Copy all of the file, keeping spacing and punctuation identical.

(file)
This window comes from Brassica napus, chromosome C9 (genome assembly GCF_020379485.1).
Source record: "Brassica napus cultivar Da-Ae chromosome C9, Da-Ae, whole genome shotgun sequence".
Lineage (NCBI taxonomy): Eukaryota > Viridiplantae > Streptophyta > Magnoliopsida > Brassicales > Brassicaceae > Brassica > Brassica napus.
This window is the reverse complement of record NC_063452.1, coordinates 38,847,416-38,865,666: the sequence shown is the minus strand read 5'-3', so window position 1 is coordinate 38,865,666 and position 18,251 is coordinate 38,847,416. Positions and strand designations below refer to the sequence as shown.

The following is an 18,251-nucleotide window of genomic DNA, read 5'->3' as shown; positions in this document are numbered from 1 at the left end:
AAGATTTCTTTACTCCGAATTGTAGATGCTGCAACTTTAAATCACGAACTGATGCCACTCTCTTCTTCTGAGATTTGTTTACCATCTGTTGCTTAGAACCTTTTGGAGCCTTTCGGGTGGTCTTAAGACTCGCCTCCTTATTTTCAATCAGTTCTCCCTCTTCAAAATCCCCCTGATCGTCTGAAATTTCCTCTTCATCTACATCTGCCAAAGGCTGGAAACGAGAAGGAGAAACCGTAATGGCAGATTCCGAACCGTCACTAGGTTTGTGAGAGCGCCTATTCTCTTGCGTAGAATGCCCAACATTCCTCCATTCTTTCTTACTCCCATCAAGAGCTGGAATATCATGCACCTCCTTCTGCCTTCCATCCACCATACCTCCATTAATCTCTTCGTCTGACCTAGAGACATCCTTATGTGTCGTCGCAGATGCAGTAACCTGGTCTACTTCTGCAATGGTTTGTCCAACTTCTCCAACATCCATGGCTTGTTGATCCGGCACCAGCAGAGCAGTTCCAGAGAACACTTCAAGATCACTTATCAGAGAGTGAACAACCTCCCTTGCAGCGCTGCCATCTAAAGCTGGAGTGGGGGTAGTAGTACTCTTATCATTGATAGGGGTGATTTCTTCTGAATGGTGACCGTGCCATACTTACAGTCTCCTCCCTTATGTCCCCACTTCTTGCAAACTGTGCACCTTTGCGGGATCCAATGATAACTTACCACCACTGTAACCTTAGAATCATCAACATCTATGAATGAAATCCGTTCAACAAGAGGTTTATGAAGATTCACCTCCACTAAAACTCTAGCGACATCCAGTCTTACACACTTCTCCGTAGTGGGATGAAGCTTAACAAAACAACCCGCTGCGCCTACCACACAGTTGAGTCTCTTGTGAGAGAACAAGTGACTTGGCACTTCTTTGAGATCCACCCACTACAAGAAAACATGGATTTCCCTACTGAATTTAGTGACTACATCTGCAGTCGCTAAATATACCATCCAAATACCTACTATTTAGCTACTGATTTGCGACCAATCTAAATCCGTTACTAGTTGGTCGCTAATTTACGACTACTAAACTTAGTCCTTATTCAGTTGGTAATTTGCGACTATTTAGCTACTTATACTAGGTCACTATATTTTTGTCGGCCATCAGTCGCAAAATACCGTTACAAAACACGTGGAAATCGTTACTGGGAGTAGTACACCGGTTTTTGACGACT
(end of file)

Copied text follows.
This window comes from Brassica napus, chromosome C9 (genome assembly GCF_020379485.1).
Source record: "Brassica napus cultivar Da-Ae chromosome C9, Da-Ae, whole genome shotgun sequence".
Lineage (NCBI taxonomy): Eukaryota > Viridiplantae > Streptophyta > Magnoliopsida > Brassicales > Brassicaceae > Brassica > Brassica napus.
This window is the reverse complement of record NC_063452.1, coordinates 38,847,416-38,865,666: the sequence shown is the minus strand read 5'-3', so window position 1 is coordinate 38,865,666 and position 18,251 is coordinate 38,847,416. Positions and strand designations below refer to the sequence as shown.

The following is an 18,251-nucleotide window of genomic DNA, read 5'->3' as shown; positions in this document are numbered from 1 at the left end:
AAGATTTCTTTACTCCGAATTGTAGATGCTGCAACTTTAAATCACGAACTGATGCCACTCTCTTCTTCTGAGATTTGTTTACCATCTGTTGCTTAGAACCTTTTGGAGCCTTTCGGGTGGTCTTAAGACTCGCCTCCTTATTTTCAATCAGTTCTCCCTCTTCAAAATCCCCCTGATCGTCTGAAATTTCCTCTTCATCTACATCTGCCAAAGGCTGGAAACGAGAAGGAGAAACCGTAATGGCAGATTCCGAACCGTCACTAGGTTTGTGAGAGCGCCTATTCTCTTGCGTAGAATGCCCAACATTCCTCCATTCTTTCTTACTCCCATCAAGAGCTGGAATATCATGCACCTCCTTCTGCCTTCCATCCACCATACCTCCATTAATCTCTTCGTCTGACCTAGAGACATCCTTATGTGTCGTCGCAGATGCAGTAACCTGGTCTACTTCTGCAATGGTTTGTCCAACTTCTCCAACATCCATGGCTTGTTGATCCGGCACCAGCAGAGCAGTTCCAGAGAACACTTCAAGATCACTTATCAGAGAGTGAACAACCTCCCTTGCAGCGCTGCCATCTAAAGCTGGAGTGGGGGTAGTAGTACTCTTATCATTGATAGGGGTGATTTCTTCTGAATGGTGACCGTGCCATACTTACAGTCTCCTCCCTTATGTCCCCACTTCTTGCAAACTGTGCACCTTTGCGGGATCCAATGATAACTTACCACCACTGTAACCTTAGAATCATCAACATCTATGAATGAAATCCGTTCAACAAGAGGTTTATGAAGATTCACCTCCACTAAAACTCTAGCGACATCCAGTCTTACACACTTCTCCGTAGTGGGATGAAGCTTAACAAAACAACCCGCTGCGCCTACCACACAGTTGAGTCTCTTGTGAGAGAACAAGTGACTTGGCACTTCTTTGAGATCCACCCACTACAAGAAAACATGGATTTCCCTACTGAATTTAGTGACTACATCTGCAGTCGCTAAATATACCATCCAAATACCTACTATTTAGCTACTGATTTGCGACCAATCTAAATCCGTTACTAGTTGGTCGCTAATTTACGACTACTAAACTTAGTCCTTATTCAGTTGGTAATTTGCGACTATTTAGCTACTTATACTAGGTCACTATATTTTTGTCGGCCATCAGTCGCAAAATACCGTTACAAAACACGTGGAAATCGTTACTGGGAGTAGTACACCGGTTTTTGACGACT